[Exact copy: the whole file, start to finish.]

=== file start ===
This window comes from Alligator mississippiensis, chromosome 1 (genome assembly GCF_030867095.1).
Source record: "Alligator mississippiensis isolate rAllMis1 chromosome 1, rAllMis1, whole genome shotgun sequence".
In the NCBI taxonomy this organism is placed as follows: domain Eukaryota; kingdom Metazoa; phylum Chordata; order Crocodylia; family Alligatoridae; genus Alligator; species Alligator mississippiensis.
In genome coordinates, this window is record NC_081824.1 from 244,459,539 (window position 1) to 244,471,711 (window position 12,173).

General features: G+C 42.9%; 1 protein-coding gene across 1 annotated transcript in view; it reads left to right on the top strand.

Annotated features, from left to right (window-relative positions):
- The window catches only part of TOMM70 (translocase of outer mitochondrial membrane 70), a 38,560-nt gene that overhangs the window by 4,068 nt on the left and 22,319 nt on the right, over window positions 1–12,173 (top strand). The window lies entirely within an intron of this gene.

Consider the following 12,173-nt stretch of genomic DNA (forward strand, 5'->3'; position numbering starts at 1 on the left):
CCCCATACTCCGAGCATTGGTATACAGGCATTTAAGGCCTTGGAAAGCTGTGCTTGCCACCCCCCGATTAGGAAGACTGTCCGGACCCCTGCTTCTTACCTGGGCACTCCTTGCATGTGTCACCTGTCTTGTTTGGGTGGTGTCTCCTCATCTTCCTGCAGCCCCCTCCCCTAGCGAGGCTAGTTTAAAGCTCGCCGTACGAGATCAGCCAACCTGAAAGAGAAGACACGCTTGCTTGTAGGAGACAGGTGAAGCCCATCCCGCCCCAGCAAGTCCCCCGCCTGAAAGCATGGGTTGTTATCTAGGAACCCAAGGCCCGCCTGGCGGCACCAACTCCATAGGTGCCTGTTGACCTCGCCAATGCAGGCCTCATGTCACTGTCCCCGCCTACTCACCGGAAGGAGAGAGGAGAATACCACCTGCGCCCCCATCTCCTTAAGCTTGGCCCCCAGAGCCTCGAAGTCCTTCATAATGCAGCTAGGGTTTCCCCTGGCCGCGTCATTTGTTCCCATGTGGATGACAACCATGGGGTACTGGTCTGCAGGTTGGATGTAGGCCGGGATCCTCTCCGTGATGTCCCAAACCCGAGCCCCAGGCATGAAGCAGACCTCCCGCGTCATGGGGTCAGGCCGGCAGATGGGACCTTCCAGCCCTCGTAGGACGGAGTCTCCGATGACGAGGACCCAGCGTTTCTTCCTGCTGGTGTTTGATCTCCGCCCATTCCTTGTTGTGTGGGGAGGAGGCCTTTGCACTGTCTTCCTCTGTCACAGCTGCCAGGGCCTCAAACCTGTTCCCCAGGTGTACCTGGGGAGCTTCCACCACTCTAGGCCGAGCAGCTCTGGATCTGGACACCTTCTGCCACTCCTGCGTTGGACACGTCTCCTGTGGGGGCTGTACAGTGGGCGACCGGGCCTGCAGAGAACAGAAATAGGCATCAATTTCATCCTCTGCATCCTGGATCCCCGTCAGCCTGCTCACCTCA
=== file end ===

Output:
This window comes from Alligator mississippiensis, chromosome 1 (genome assembly GCF_030867095.1).
Source record: "Alligator mississippiensis isolate rAllMis1 chromosome 1, rAllMis1, whole genome shotgun sequence".
In the NCBI taxonomy this organism is placed as follows: domain Eukaryota; kingdom Metazoa; phylum Chordata; order Crocodylia; family Alligatoridae; genus Alligator; species Alligator mississippiensis.
In genome coordinates, this window is record NC_081824.1 from 244,459,539 (window position 1) to 244,471,711 (window position 12,173).

General features: G+C 42.9%; 1 protein-coding gene across 1 annotated transcript in view; it reads left to right on the top strand.

Annotated features, from left to right (window-relative positions):
- The window catches only part of TOMM70 (translocase of outer mitochondrial membrane 70), a 38,560-nt gene that overhangs the window by 4,068 nt on the left and 22,319 nt on the right, over window positions 1–12,173 (top strand). The window lies entirely within an intron of this gene.

Consider the following 12,173-nt stretch of genomic DNA (forward strand, 5'->3'; position numbering starts at 1 on the left):
CCCCATACTCCGAGCATTGGTATACAGGCATTTAAGGCCTTGGAAAGCTGTGCTTGCCACCCCCCGATTAGGAAGACTGTCCGGACCCCTGCTTCTTACCTGGGCACTCCTTGCATGTGTCACCTGTCTTGTTTGGGTGGTGTCTCCTCATCTTCCTGCAGCCCCCTCCCCTAGCGAGGCTAGTTTAAAGCTCGCCGTACGAGATCAGCCAACCTGAAAGAGAAGACACGCTTGCTTGTAGGAGACAGGTGAAGCCCATCCCGCCCCAGCAAGTCCCCCGCCTGAAAGCATGGGTTGTTATCTAGGAACCCAAGGCCCGCCTGGCGGCACCAACTCCATAGGTGCCTGTTGACCTCGCCAATGCAGGCCTCATGTCACTGTCCCCGCCTACTCACCGGAAGGAGAGAGGAGAATACCACCTGCGCCCCCATCTCCTTAAGCTTGGCCCCCAGAGCCTCGAAGTCCTTCATAATGCAGCTAGGGTTTCCCCTGGCCGCGTCATTTGTTCCCATGTGGATGACAACCATGGGGTACTGGTCTGCAGGTTGGATGTAGGCCGGGATCCTCTCCGTGATGTCCCAAACCCGAGCCCCAGGCATGAAGCAGACCTCCCGCGTCATGGGGTCAGGCCGGCAGATGGGACCTTCCAGCCCTCGTAGGACGGAGTCTCCGATGACGAGGACCCAGCGTTTCTTCCTGCTGGTGTTTGATCTCCGCCCATTCCTTGTTGTGTGGGGAGGAGGCCTTTGCACTGTCTTCCTCTGTCACAGCTGCCAGGGCCTCAAACCTGTTCCCCAGGTGTACCTGGGGAGCTTCCACCACTCTAGGCCGAGCAGCTCTGGATCTGGACACCTTCTGCCACTCCTGCGTTGGACACGTCTCCTGTGGGGGCTGTACAGTGGGCGACCGGGCCTGCAGAGAACAGAAATAGGCATCAATTTCATCCTCTGCATCCTGGATCCCCGTCAGCCTGCTCACCTCA